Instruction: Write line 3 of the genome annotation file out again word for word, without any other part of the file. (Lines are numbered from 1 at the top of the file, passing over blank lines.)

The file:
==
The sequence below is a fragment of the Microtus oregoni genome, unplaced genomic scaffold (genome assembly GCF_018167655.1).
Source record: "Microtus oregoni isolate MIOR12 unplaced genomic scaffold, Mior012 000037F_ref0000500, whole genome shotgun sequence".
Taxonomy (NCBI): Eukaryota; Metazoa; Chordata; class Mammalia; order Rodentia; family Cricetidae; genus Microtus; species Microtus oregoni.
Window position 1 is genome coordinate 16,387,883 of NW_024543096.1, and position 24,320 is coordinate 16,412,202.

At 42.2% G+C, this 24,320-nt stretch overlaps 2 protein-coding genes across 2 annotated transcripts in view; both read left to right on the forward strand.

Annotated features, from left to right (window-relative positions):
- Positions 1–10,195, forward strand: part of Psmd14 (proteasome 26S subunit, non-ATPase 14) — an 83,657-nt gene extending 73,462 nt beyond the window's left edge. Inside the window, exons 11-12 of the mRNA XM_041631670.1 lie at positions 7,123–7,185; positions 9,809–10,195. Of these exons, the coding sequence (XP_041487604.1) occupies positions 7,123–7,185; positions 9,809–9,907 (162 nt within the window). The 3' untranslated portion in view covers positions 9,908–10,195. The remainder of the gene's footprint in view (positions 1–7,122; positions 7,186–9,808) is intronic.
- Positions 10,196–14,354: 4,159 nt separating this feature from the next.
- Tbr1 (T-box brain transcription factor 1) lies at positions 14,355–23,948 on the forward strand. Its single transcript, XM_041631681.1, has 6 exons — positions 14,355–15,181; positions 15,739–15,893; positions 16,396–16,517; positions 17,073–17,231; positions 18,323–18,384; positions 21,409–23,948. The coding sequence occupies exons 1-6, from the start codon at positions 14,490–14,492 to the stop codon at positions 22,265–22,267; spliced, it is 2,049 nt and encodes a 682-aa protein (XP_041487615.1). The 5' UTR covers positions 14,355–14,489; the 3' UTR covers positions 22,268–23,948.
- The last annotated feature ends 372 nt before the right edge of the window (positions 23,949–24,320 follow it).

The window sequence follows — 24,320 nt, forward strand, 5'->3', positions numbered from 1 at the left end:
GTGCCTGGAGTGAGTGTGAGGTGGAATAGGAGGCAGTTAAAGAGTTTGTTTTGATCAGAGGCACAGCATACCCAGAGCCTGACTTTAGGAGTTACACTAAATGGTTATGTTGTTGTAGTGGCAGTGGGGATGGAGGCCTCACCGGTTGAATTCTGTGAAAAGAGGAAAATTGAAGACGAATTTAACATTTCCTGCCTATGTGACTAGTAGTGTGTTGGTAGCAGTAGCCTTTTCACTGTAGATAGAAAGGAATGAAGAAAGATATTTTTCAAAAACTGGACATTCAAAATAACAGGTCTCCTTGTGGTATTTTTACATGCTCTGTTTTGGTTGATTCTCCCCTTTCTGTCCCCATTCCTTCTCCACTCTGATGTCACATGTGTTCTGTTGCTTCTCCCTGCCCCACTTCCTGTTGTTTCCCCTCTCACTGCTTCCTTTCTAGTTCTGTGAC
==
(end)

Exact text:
Taxonomy (NCBI): Eukaryota; Metazoa; Chordata; class Mammalia; order Rodentia; family Cricetidae; genus Microtus; species Microtus oregoni.